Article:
Earlier, DOC had said seven of the pilot whales stranded on Saturday morning at the Matarangi Spit are being escorted by boats out towards open sea.
“Hopefully the whales will make their way safely out to sea,” a Department of Conservation spokesperson said.
Four whales that died in the stranding are being buried above the high tide mark at Matarangi.
Attempts had been ongoing to move the surviving pod out of the estuary.
The pod became stuck at Matarangi Spit on Saturday and 1000 people, including locals and Department of Conservation staff had been working for hours to rescue them.
On Saturday afternoon a DOC spokesperson said seven whales had been refloated “but the whales have swum into the estuary”.
“Four boats are trying to herd the whales out to sea.”
Two calves were among the group, one of which is also among the deceased.
“DOC staff are leading the stranding response and there are around 1000 people who’ve come to help with the whales,” the spokesperson said.
“At the moment the surviving whales are being cared for on the sand by volunteers who are keeping them comfortable, covering them with sheets with buckets of seawater being gently poured over them to help protect their skin from drying and to keep them cool.”
High tide is due around 2.30pm.
“We do not need more people to assist with the whales. We have plenty of help which we appreciate.”
Courtesy of stuff.co.nz
Twitter Photo: @thiswordistaken
A dead whale has been found in the River Thames for the third time in the past two months.
The marine mammal – believed to be a minke – was spotted swimming up and down the river in London by several members of the public on Friday.
A dog-walker later found it lying motionless in shallow water near Battersea Bridge at around 9.30pm and it was later confirmed dead when a rescue team arrived.
It comes after a humpback whale nicknamed Hessy was found dead in the Thames near Greenhithe on 8 October and a sei whale was found dead in Gravesend on 18 October.
“A whale is very unusual in the River Thames, however we have now had three in the past two months,” said Martin Garside of the Port of London Authority (PLA).
“They are all different species and there is no obvious, simple cause. Hopefully we can learn about what causes it, is it just nature or is there some external reason.’
The PLA will first move the whale to a facility in east London before handing it over to experts at the Zoological Society of London (ZSL) for a necropsy.
Courtesy of independent.co.uk
Local people recently observe several stranded whales. (Antara/Ampelsa)
Seventeen whales became stranded on Menia Beach in West Sabu, Sabu Raijua regency, East Nusa Tenggara, on Thursday with 11 of them dying, possibly from the severe wounds all over their bodies.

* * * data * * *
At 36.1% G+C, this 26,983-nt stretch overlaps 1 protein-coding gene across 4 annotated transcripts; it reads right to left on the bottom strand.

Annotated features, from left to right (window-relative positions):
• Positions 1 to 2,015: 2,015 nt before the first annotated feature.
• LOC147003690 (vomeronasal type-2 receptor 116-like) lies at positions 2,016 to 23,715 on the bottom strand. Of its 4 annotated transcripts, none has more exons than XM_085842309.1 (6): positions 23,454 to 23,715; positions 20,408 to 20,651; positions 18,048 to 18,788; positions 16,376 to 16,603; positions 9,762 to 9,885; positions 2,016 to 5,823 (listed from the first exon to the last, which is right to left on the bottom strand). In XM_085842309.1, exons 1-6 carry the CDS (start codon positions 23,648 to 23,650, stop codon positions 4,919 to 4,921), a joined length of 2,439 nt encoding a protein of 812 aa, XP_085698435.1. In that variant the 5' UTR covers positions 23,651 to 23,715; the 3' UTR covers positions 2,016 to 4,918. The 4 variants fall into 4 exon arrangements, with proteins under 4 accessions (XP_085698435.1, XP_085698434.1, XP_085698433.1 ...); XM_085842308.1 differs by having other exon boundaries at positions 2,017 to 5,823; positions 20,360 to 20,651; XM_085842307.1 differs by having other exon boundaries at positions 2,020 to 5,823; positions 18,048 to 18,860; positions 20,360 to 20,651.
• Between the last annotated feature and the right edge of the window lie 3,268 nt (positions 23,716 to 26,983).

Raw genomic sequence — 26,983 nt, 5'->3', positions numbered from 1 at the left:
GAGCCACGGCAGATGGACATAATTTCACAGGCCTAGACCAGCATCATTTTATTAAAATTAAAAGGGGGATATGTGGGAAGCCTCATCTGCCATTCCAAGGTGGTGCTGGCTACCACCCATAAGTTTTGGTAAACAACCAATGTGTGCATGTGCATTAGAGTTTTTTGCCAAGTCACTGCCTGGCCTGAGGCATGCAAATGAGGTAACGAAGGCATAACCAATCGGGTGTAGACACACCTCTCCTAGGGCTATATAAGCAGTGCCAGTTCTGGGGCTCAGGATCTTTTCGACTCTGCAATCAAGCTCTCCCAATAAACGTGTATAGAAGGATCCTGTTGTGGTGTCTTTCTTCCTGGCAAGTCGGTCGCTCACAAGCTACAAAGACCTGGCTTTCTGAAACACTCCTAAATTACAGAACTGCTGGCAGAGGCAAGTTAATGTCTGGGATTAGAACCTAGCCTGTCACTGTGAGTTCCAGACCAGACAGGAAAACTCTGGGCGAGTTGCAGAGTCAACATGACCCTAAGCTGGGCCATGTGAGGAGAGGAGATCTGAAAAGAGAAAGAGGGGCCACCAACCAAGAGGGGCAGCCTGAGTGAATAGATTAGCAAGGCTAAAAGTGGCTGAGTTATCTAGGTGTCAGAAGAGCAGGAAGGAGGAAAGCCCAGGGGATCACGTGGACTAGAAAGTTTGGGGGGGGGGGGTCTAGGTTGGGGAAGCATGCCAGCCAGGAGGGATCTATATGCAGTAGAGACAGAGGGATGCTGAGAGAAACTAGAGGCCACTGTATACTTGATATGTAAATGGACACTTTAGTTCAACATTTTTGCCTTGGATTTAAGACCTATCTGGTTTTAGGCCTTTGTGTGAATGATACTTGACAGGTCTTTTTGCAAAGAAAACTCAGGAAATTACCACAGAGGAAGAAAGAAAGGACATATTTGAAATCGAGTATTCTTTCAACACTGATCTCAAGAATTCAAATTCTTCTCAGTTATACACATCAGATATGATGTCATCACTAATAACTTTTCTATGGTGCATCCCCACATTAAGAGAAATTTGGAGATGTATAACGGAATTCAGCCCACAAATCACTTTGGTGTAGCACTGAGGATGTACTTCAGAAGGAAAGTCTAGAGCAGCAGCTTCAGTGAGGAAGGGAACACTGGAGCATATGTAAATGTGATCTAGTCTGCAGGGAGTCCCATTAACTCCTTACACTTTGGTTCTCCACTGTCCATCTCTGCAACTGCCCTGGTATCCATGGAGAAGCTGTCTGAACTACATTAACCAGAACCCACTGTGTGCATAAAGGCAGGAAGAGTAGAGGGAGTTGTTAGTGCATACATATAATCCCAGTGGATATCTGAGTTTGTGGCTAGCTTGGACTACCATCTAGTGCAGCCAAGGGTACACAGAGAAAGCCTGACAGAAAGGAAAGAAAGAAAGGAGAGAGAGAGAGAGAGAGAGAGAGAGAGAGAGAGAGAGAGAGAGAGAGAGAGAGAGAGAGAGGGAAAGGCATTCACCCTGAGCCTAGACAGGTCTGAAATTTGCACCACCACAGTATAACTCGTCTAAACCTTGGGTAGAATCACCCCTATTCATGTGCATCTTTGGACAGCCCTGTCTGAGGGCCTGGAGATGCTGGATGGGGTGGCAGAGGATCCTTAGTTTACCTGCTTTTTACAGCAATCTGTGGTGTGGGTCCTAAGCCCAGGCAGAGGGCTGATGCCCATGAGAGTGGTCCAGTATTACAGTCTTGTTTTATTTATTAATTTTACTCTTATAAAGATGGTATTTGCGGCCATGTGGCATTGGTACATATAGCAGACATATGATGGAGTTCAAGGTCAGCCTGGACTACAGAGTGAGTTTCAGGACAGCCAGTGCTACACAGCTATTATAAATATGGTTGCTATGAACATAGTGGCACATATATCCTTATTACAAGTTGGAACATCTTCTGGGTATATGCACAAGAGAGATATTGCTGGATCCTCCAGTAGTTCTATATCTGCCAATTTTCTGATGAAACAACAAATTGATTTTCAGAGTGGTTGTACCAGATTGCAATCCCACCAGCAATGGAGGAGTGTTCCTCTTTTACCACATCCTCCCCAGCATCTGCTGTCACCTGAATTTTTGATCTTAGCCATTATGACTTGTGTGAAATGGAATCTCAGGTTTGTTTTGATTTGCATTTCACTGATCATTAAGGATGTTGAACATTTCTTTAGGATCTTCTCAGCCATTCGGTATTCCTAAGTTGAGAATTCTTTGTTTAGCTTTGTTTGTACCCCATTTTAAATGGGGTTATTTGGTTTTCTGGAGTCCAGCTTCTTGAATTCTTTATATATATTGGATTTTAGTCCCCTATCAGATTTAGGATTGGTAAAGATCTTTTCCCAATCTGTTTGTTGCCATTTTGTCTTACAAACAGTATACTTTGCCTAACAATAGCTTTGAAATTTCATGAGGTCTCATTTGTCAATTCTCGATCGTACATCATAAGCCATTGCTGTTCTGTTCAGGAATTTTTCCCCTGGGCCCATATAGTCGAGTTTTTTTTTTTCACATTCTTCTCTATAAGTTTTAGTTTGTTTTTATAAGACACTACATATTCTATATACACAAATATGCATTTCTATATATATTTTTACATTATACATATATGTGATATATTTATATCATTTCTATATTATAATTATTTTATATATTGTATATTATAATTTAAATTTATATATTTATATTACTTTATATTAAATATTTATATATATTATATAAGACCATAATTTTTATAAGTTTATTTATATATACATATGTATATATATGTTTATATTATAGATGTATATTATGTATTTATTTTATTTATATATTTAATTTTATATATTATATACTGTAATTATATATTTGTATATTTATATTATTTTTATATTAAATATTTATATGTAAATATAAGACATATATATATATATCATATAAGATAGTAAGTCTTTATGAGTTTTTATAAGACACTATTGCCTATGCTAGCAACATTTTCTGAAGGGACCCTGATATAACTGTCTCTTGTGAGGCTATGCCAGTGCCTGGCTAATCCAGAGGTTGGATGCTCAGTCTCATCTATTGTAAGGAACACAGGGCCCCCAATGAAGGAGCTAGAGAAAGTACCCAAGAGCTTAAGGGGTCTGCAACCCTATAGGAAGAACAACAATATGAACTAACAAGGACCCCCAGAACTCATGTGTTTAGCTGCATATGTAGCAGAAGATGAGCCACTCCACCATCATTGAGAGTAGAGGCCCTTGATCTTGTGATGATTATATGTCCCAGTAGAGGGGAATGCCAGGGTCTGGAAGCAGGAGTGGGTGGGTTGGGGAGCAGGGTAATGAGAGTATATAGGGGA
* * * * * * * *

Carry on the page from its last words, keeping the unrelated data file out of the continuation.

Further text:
“The wounds could have been caused by the corals along Menia Beach,” Sabu Raijua Police chief Comr. Samuel Simbolon told The Jakarta Post, Thursday.
He said the whales were found stranded on the beach at about 1 p.m. local time, promptly attracting locals to see them. Some people went down to the beach to use speedboats to try to help the mammals return to the sea. Others helped recover the dead ones.
Six of the whales could be rescued and returned to the ocean while 11 others did not survive. With the help of locals, the regency’s marine and fishery agency released the six from the shallow water during high tide. They also buried the dead ones.
“We have yet to know why the whales were stranded,” Samuel said, adding that such strandings often took place on Sabu Island. The whales were migrating through the Indian Ocean before they got stranded there.
At least 50 whales were recorded to have become stranded on Sabu Island over the last seven months. In 2012, 44 whales were found stranded along the beach in Deme village, Liae district, Sabu Raijua. Of those 44 whales, 41 did not survive.
Courtesy of thejakartapost.com
Four whales died Saturday after they were found on a beach in South Carolina, officials say.
The group of pilot whales was found stranded on Edisto Beach near access 36 at about 7 a.m. Saturday, and it was unclear how long they had been there, according to WCSC.
Two of the whales were adults, and the other two were juveniles, according to WCSC.
Wildlife experts were called to help the whales, but when they got there one of them was already dead, WCIV reported, and the other three had to be put down.
Courtesy of sacbee.com
Another 15 whales have died along the Georgia coast in the second mass stranding in just over two months.
Courtesy of ajc.com
NOAA / PERMIT 18786
National Oceanic and Atmospheric Administration officials said two pygmy killer whales were euthanized after stranding this morning on a shore near Sugar Beach on Maui due to illness.
A NOAA team responded early this morning to reports of the two stranded, adult pygmy killer whales. These two whales were part of a pod of six that NOAA had been monitoring at Maalaea Bay since Sept. 13.
They are, however, not the six whales that were refloated back to sea from an earlier Aug. 29 incident, based on dorsal fin identification, according to David Schofield, NOAA’s regional marine mammal response coordinator.
“After veterinary assessment, including blood tests, the whales were humanely euthanized,” NOAA said in a statement. “Their bodies will be flown to Oahu for post mortem examination by the University of Hawaii Stranding Lab. We continue to monitor four other pygmy killer whales that are milling close to shore in the same area.”